Bladeless turbines may be less deadly to birds and bats, but we can’t be sure of that.

What will happen with more turbines in the same area of land?

There are no perches for birds. We don’t want to encourage the birds to use them, yet a forest of wind turbines take up space without giving the birds a place to rest.

Of course, the bladeless turbines will also be a colour intended to blend in and not obstruct too much of the view, for humans. Birds may fly into these man made forests and not see what they flew smack into. To a bird a forest of nearly invisible tree stalks without perches or branches waving in the wind to show their location may not work out so well.

Could these ivory towers be made nature friendly at the risk of becoming less tolerated by humans who enjoy the energy produced by them? Could bird houses, bee hives and bat boxes be included? Could they be made mandatory? Would that be unsightly or just unnatural?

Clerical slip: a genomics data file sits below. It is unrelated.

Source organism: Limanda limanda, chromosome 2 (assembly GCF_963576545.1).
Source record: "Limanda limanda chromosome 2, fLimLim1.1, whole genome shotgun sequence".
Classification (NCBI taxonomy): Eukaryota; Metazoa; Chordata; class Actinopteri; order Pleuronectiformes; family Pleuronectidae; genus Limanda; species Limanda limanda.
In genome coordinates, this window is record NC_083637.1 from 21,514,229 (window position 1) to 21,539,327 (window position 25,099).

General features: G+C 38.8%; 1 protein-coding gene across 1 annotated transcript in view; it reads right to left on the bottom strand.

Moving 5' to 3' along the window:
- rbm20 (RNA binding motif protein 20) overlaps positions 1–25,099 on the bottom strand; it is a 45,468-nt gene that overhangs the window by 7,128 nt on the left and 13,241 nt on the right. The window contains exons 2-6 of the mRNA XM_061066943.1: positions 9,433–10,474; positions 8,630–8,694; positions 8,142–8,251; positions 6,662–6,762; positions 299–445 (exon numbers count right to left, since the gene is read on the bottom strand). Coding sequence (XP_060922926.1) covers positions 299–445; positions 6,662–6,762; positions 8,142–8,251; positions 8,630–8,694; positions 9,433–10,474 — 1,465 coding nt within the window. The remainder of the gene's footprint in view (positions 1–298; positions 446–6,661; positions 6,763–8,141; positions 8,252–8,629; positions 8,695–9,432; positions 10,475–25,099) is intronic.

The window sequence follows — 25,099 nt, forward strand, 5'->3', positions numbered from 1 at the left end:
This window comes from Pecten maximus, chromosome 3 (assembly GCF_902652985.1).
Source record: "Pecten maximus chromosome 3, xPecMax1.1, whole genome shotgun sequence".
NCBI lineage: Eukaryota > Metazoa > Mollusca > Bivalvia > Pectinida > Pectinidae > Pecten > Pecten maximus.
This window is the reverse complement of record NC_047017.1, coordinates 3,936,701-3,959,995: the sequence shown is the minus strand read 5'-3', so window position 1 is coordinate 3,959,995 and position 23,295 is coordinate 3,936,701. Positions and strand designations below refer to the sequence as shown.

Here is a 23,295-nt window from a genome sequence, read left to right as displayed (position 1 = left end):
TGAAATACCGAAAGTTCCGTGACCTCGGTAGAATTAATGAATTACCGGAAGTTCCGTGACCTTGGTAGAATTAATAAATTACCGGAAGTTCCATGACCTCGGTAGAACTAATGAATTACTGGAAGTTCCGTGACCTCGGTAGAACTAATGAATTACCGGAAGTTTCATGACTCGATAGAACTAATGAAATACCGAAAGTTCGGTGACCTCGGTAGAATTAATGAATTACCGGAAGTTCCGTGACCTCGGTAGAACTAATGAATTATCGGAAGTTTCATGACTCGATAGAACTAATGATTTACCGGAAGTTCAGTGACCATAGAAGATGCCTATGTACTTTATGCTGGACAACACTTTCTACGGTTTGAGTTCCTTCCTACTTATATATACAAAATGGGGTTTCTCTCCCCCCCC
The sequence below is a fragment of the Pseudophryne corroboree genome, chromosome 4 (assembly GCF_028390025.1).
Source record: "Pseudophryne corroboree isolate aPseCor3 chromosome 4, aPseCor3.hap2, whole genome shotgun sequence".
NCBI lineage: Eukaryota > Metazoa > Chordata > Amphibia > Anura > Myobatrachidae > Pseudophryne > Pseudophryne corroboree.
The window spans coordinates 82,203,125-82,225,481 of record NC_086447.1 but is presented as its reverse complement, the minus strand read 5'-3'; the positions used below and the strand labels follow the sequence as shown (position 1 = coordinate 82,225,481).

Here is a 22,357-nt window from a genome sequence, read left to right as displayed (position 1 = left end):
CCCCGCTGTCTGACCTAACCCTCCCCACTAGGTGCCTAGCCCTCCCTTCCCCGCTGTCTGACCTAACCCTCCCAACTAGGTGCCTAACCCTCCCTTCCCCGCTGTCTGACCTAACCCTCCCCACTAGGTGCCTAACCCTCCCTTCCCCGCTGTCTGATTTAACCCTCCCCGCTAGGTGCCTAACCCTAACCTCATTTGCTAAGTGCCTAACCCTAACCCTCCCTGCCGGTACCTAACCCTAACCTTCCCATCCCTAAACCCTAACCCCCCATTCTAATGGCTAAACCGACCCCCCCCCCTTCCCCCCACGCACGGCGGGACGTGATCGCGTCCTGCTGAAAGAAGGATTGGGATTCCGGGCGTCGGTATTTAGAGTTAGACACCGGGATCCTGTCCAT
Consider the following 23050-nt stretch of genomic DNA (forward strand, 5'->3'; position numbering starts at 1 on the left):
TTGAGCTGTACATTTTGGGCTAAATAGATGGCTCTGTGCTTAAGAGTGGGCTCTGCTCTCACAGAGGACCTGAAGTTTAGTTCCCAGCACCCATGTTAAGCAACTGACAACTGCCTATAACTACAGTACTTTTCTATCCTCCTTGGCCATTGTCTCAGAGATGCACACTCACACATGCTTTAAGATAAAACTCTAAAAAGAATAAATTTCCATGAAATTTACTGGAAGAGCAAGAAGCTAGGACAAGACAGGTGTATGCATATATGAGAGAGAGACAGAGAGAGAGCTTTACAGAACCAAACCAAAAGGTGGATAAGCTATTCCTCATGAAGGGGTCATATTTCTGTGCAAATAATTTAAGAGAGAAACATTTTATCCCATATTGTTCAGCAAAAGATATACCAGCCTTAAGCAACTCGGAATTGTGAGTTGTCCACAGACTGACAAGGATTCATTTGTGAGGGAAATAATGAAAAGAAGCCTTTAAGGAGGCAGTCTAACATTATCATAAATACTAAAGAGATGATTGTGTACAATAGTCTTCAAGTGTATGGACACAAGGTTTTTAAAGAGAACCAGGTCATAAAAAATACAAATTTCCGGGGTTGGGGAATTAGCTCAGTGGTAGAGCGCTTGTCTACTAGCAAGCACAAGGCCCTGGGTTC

Replying About Wicca

I haven’t written much about Wicca and Paganism for awhile. I got settled in and knew my own thoughts and just left it at that. But, I feel good to be posting ideas and sharing them. I left (maybe too many) comments on a YouTube video about “What is Wicca?“.  I liked the video and found a lot of people asking questions as I read the comments. So, I began adding replies. Here they are, without the original question, but I don’t think that will make a big difference.